Manchester City's fifth goal illustrates West Ham's defensive frailties perfectly. The two red circles indicate mistakes by the relevant defender, for example the first is Guy Demel being out of position and not tracking the run of Gael Clichy. The second is the initial positioning of Andy O'Brien in the box, he is too far away from Dzeko and as a result is not able to get close to the Bosnian as he was on the end of the cross.

Manchester City’s fifth goal illustrates West Ham’s defensive frailties perfectly. The two red circles indicate mistakes by the relevant defender, for example the first is Guy Demel being out of position and not tracking the run of Gael Clichy. The second is the initial positioning of Andy O’Brien in the box, he is too far away from Dzeko and as a result is not able to get close to the Bosnian as he was on the end of the cross.

Throughout the evening Manchester City perfectly illustrated the art of impressing without actually trying too hard, almost every single goal was gifted to them by a woeful defensive performance from the visitors. Take nothing away however from the performances of Alvaro Negredo who scored his second hat-trick for the Eastlands club and David Silva who pulled the strings effortlessly from just behind the two forwards.

The key factor of how the 6-0 result came to be was West Ham’s simply awful defending. Admittedly it was the first time the central defensive partnership of Roger Johnson and Joey O’Brien had played together yet it evidently looked like it on the pitch. The first goal was a prime example of the slack concentration in the minds of the two West Ham centre halves, a route one pass from the middle of midfield somehow caught O’Brien and Johnson both flat-footed and Negredo had ultimately no offside trap to beat in order to get into the position to score an excellent opening goal.

Things didn’t get any better for West Ham at the back, there were no lessons learned throughout the ninety minutes with Joey O’Brien monumentally out of position for Yaya Toure’s goal and Manchester City’s third, leaving Roger Johnson too much to do on his own with Guy Demel unaware of the situation and the need to move across and cover for the absent O’Brien.

Manchester City passed the ball around well, especially in the middle of midfield with Javi Garcia putting in a quiet yet impressive shift alongside Yaya Toure and later Martin Demichelis however West Ham’s defensive movement far too often created a huge gap particularly on the left wing which made up the mind of a City player before he had chance to make it himself.

Guy Demel was caught out of position too often at right-back and one of David Silva or Samir Nasri made a run into the space and put several good crosses into the box and it was only courtesy of West Ham’s man of the match, goalkeeper Adrian that the scoreline didn’t move into double figures.

The fifth and penultimate goal added final insult to injury for West Ham when Joey O’Brien was caught completely lost inside his own penalty area and allowed Edin Dzeko to get a run on him and then slot the ball into the back of the net with O’Brien scrambling to reach the Bosnian, the lack of awareness that was evident throughout the night was illustrated perfectly in that one goal.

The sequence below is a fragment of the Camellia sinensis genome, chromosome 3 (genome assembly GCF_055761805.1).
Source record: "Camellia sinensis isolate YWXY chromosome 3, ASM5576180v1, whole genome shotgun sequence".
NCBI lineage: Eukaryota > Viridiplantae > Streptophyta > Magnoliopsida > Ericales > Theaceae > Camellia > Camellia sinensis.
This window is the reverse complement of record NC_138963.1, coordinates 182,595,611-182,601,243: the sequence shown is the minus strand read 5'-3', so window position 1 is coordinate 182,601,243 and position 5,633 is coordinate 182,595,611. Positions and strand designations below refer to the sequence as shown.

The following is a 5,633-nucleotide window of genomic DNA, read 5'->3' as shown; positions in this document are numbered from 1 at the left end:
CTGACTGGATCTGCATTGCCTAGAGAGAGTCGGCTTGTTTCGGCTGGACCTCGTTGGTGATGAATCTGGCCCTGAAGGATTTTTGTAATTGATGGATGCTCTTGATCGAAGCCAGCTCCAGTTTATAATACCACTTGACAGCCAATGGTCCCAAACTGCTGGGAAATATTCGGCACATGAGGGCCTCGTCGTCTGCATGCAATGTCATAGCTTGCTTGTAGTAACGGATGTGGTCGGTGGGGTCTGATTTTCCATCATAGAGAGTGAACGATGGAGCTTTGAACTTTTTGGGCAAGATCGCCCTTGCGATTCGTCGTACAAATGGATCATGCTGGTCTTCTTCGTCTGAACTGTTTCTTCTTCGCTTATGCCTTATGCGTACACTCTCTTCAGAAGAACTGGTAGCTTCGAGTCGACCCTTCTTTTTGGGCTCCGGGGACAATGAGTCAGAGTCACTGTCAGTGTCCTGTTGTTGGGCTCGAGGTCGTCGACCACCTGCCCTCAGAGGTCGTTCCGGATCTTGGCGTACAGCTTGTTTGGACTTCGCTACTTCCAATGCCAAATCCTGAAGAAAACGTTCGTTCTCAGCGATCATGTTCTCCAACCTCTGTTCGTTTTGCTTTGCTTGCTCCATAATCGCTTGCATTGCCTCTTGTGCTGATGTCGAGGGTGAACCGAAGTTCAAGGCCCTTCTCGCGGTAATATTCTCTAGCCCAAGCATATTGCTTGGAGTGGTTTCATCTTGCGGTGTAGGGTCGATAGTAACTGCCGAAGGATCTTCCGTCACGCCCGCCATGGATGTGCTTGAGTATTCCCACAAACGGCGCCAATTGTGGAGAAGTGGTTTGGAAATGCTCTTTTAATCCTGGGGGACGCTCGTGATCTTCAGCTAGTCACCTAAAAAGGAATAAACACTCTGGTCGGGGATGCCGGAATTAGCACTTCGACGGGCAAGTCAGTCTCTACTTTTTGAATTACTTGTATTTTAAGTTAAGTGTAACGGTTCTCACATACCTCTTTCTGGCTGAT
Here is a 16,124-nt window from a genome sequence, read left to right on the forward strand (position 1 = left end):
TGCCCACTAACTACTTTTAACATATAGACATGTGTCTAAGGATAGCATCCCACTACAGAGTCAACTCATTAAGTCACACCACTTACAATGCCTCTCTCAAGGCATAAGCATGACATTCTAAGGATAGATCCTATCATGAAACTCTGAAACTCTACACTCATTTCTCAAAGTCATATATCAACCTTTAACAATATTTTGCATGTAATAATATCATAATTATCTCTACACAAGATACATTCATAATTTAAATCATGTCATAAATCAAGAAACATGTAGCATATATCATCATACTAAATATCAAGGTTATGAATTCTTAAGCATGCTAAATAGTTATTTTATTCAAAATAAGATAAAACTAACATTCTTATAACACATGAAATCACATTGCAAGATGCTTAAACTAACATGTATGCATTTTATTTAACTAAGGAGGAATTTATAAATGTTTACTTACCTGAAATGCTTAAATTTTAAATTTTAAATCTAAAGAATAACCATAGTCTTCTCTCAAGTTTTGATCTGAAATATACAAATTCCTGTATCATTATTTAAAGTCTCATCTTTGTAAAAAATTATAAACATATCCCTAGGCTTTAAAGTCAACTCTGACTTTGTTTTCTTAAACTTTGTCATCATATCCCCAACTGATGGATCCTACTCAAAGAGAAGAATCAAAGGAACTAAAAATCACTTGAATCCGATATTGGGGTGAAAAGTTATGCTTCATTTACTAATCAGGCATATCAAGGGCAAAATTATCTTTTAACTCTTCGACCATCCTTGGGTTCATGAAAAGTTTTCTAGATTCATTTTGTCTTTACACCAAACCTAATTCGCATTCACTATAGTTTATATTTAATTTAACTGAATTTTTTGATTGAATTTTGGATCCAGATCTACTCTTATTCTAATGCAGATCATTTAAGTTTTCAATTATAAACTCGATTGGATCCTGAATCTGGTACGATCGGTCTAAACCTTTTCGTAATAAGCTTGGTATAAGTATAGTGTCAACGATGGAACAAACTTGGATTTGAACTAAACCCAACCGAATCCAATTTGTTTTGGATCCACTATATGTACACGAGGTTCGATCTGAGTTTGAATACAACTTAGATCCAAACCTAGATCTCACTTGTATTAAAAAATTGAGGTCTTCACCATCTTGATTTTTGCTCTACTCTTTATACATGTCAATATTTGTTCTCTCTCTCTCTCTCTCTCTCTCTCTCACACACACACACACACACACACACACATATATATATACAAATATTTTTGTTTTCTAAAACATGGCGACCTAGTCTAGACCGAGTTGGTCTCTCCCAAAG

Written by Chris Winterburn

Follow Chris on Twitter @Chriswin4

How the game was won – Arsenal vs Tottenham Hotspur

Cazorla goal, Walker error with arrows

The solid yellow arrows illustrate Michael Dawson’s movement pattern and how it was forcing Gnabry away from the Spurs goal and as such, any danger. Walker’s move inside left Cazorla on his own and the blue dashed arrow shows the gap that was created for the pass to go through and Cazorla to run in behind and latch onto. The red circle illustrates where Walker should have remained instead of being dragged into a poor position due to ball watching.

Arsenal 2-0 Tottenham Hotspur

After such an important and morale boosting victory at Old Trafford on Wednesday Tottenham simply let themselves down with a poor, uninventive performance bereft of defensive concentration at the Emirates this evening.

Arsene Wenger’s Arsenal side, set up in a 4-2-3-1 formation with Theo Walcott the lone forward, played some fantastically fluid football in patches but there was always the feeling that the Gunners didn’t need to overly push themselves to force openings within the Spurs backline. Tim Sherwood who has taken the Spurs hot-seat championing exciting attacking football has every reason to be concerned with the lack of positional awareness shown by his back four this evening.

One of the crux points which contributed to Tottenham’s demise was the performance of Kyle Walker at right back. If you were to want to view a perfect example of how not to approach playing the right-back role, then this was it. Walker so often has been able to rely on his speed across the turf to recover mistakes and make up for his less than sound defensive awareness however today Arsenal in their movement and passing were just too clever for him.

Walker was all at sea in terms of positioning with the English right-back often drifting too central leaving a man open on the left-wing with Aaron Lennon doing next to no backtracking work. Just take for example Arsenal’s opening goal, a fantastic bursting run from Gnabry to create an opportunity for the hosts however Walker made up the teenager’s mind for him before the German had had a chance to do so himself by moving away from the right hand side to try and win the ball.